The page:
There Are Drawbacks, Too.
1. Seniors May Need Time For Transition
Although there’s “home” in “long-term care home”, it’s hard for strange places to feel like “home” immediately once moving there. It usually takes quite a period of time for seniors to adapt to their new life in long-term care communities, and such a transition could result in many negative psychological and physical responses. See our blog post on “Tackling Fear And Anxiety During The Transition Into Long-Term Care” to see the details.
2. Loss Of Dependency Make Seniors Feel “Old”
Yes, your loved one is old according to his or her age, but no one wants to “feel old” and “live old”. Living in a long-term care community may make the seniors feel that they have lost independence and privacy. This would make them feel “old” and “vulnerable”, which is not good for both the seniors and the staff. Seniors may behave strangely in the way that they feel about themselves.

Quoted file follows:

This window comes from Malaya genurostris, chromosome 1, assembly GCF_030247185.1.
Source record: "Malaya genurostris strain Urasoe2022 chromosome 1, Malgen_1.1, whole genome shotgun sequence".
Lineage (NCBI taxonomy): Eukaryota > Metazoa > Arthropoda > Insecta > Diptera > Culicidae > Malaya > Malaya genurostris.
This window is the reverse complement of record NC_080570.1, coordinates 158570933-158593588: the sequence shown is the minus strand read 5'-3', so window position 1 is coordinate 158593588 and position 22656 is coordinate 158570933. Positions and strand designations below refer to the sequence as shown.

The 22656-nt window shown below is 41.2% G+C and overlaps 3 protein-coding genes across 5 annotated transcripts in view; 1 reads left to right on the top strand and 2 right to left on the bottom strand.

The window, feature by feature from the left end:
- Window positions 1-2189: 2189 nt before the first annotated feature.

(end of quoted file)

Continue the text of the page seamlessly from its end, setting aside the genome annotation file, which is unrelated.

3. More Preparation Is Required On Choosing The Right Long-erm Care Home
In our provious blog post on “How to Select a Long-Term Care Home”, (CTA)we discussed how it takes a lot of time and effort to choose a “good” home for your loved one. If you haven’t read it yet and are considering whether or not to send your family to a long-term care home, check it out now and don’t forget to download the free checklist!
4. Not Easy For Family Members To Visit
Long-term care homes aren’t like shopping malls – you need to make appointments to visit most of the time, especially during a pandemic. Some long-term care homes may even cancel visitation depending on the circumstances. In that, the family members may feel rejected and distant from their loved ones.
At the End:
There are many factors you need to consider when deciding on whether to send your loved one to a long-term care home or let them stay at home. It’s important to communicate with your loved one and respect their feelings. So, instead of deciding “for” your loved one, try deciding “with” them. Respect and empathy are always important traits of happy senior living.